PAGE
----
Middle East/North Africa

Top Dems divided on more Iran sanctions

Ten Democratic Senate committee chairmen wrote a letter to Majority Leader Harry Reid (D-Nev.) late Wednesday urging him not to allow a vote on a bill that would impose tougher sanctions against Iran.

“At this time, as negotiations are ongoing, we believe that new sanctions would play into the hands of those in Iran who are most eager to see the negotiations fail,” they wrote in the letter, obtained by The Hill.

{mosads}The letter is signed by Banking Committee Chairman Tim Johnson (S.D.), Intelligence Committee Chairwoman Dianne Feinstein (Calif.), Armed Services Committee Chairman Carl Levin (Mich.), Appropriations Committee Chairwoman Barbara Mikulski (Md.), Environment and Public Works Committee Chairwoman Barbara Boxer (Calif.), Commerce Committee Chairman Jay Rockefeller (W.Va.), Homeland Security and Government Affairs Committee Chairman Tom Carper (Del.), Judiciary Committee Chairman Patrick Leahy (Vt.), Energy Committee Chairman Ron Wyden (Ore.), and Health, Education, Labor and Pensions Committee Chairman Tom Harkin (Iowa).

Democrats remain divided on this issue, however. On Thursday, 26 senators introduced a bipartisan bill that would impose new and tougher sanctions against Iran.

That move challenges requests by the Obama administration, which says new sanctions threaten negotiations over a final deal with Iran on its nuclear program. 

Sens. Robert Menendez (D-N.J.), chairman of the Foreign Relations Committee, and Mark Kirk (R-Ill.) introduced the “Nuclear Weapon Free Iran Act,” joined by 24 other senators. 

The measure would implement prospective sanctions against Iran if its government fails to comply with the interim nuclear deal the United States and its allies reached last month. Over the next six months, Iran is required to limit the amount of uranium it enriches and effectively freeze its program.

“Current sanctions brought Iran to the negotiating table and a credible threat of future sanctions will require Iran to cooperate and act in good faith at the negotiating table,” Menendez said in a statement Thursday. “Prospective sanctions will influence Iran’s calculus and accelerate that process toward achieving a meaningful diplomatic resolution.”

{mosads}The proposed sanctions would require the U.S. to further reduce the amount of petroleum it purchases from Iran, and apply additional penalties to parts of Iran’s economy including its construction, engineering and mining sectors.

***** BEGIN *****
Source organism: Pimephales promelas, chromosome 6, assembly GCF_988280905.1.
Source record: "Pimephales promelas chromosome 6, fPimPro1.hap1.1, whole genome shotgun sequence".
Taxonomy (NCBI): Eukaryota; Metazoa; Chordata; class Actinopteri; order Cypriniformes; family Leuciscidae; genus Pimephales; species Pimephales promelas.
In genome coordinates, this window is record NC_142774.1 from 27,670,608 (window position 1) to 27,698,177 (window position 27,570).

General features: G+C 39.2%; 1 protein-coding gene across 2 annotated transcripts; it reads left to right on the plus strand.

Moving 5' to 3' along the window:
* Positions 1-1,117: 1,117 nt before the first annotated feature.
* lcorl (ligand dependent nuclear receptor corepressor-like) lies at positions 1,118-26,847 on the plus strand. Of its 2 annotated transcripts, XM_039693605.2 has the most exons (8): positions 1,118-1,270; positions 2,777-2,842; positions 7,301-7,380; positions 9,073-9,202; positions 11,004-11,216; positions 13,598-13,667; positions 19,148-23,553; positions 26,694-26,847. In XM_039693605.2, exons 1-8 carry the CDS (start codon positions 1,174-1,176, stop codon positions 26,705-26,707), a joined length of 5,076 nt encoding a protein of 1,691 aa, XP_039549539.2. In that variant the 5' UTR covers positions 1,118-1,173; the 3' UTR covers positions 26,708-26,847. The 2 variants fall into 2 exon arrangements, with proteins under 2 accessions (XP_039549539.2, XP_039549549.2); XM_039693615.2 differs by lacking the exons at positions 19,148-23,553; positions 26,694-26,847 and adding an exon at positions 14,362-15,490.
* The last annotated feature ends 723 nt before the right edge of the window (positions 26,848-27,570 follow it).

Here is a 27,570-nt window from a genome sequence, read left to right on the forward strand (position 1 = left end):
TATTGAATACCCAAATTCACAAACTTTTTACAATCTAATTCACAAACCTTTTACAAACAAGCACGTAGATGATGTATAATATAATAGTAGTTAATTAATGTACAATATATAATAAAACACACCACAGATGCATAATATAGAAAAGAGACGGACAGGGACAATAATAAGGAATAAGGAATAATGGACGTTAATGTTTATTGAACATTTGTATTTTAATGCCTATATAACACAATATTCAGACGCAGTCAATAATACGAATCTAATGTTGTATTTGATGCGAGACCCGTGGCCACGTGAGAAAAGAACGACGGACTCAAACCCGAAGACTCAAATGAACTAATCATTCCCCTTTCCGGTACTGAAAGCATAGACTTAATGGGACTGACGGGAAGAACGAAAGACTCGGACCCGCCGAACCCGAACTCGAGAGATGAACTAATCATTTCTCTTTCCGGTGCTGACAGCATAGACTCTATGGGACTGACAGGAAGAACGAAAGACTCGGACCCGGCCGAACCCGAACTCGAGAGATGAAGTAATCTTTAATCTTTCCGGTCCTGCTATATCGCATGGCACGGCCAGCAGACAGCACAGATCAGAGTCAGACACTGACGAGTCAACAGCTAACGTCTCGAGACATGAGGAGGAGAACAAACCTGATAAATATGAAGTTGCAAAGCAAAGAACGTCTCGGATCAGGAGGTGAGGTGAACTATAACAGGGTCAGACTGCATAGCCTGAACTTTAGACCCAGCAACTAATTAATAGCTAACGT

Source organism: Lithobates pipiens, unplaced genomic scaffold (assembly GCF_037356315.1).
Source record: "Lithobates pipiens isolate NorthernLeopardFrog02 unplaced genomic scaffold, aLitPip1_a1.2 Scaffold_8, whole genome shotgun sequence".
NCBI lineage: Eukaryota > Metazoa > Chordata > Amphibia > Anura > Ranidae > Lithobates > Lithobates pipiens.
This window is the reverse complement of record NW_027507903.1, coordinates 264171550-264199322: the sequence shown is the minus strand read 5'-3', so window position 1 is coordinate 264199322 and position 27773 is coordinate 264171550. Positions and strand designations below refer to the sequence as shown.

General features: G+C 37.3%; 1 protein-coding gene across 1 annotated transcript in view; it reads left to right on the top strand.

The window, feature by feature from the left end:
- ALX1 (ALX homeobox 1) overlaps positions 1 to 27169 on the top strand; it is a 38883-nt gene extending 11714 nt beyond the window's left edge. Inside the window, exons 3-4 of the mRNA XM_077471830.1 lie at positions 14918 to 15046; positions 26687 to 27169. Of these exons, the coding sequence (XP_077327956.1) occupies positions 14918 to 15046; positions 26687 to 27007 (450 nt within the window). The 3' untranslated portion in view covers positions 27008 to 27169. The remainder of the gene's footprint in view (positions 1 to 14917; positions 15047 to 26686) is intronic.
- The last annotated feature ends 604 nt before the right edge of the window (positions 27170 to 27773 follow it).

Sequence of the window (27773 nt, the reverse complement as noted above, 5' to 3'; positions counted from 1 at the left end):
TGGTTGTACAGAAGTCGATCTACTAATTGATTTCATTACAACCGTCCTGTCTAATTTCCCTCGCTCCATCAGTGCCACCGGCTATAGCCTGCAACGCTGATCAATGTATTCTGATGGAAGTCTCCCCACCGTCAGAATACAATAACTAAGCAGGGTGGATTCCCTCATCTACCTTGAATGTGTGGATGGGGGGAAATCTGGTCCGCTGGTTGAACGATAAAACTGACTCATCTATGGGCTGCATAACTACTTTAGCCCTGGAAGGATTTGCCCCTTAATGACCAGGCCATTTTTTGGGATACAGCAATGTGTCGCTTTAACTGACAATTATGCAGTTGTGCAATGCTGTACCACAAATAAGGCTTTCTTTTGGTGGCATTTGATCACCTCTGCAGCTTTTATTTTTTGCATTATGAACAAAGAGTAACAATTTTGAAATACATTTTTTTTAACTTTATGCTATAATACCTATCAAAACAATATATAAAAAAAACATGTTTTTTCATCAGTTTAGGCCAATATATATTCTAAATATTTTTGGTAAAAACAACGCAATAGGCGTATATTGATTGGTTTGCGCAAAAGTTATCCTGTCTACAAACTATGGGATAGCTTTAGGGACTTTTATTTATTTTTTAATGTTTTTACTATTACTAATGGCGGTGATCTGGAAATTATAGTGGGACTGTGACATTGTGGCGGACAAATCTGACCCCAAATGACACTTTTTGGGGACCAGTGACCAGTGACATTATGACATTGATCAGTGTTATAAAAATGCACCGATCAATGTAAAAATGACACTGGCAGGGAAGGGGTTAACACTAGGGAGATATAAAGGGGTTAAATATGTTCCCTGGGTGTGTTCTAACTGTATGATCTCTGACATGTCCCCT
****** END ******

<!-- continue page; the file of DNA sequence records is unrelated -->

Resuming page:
The Democratic co-sponsors are Sens. Charles Schumer (N.Y.), Ben Cardin (Md.), Bob Casey Jr. (Pa.), Chris Coons (Del.), Mark Begich (Alaska), Richard Blumenthal (Conn.), Mary Landrieu (La.), Kirsten Gillibrand (N.Y.), Mark Pryor (Ark.), Mark Warner (Va.), Kay Hagan (N.C.), and Joe Donnelly (Ind.).

Every Democrat considered vulnerable in his or her race for reelection next year is co-sponsoring this measure, a sign that they want to appear tough on foreign policy.

The Republican co-sponsors are Sens. Lindsey Graham (S.C.), John McCain (Ariz.), Marco Rubio (Fla.), John Cornyn (Texas), Kelly Ayotte (N.H.), Bob Corker (Tenn.), Susan Collins (Maine), Jerry Moran (Kan.), Pat Roberts (Kan.), Mike Johanns (Neb.), Ted Cruz (Texas), and Roy Blunt (Mo.).

“This is a responsible, bipartisan bill to protect the American people from Iranian deception and I urge the Majority Leader to give the American people an up or down vote,” Kirk said in a statement.

On Tuesday, Reid declined to promise a vote on any bill that would strengthen sanctions against Iran when Congress returns from its recess in January.

The White House and Iran have warned that passing such a bill would ruin talks regarding its nuclear program. Last week, the Senate Banking Committee decided to respect those warnings and not take one up. That committee would normally be responsible for such measures.

The new Menendez-Kirk bill would also require that any final deal with Iran end its ability to enrich uranium. Secretary of State John Kerry has suggested that such a requirement was a nonstarter for Iran.  

“That deal was on the table a hundred years ago,” Kerry testified before the House Foreign Affairs panel last week. “But that deal, I’m afraid, has … been lost.”

“At the end of this, I can’t tell you they might not have some enrichment,” Kerry said, “But I can tell you with certainty it will not be possible for them to be able to turn that into a weapons program without our knowing it … far in advance.” 

The bill would give the administration up to one year “to pursue a diplomatic track resulting in the complete and verifiable termination of Iran’s illicit nuclear weapons program.”

Julian Pecquet and Jeremy Herb contributed.

Tags Barbara Boxer Barbara Mikulski Ben Cardin Bob Casey Bob Corker Carl Levin Chris Coons Chuck Schumer Dianne Feinstein Harry Reid Iran Jay Rockefeller Jerry Moran Joe Donnelly John Cornyn John Kerry John McCain Kay Hagan Kelly Ayotte Kirsten Gillibrand Lindsey Graham Marco Rubio Mark Begich Mark Kirk Mark Pryor Mark Warner Mary Landrieu Mike Johanns Pat Roberts Patrick Leahy Richard Blumenthal Robert Menendez Ron Wyden Roy Blunt sanctions Susan Collins Ted Cruz Tim Johnson Tom Carper Tom Harkin

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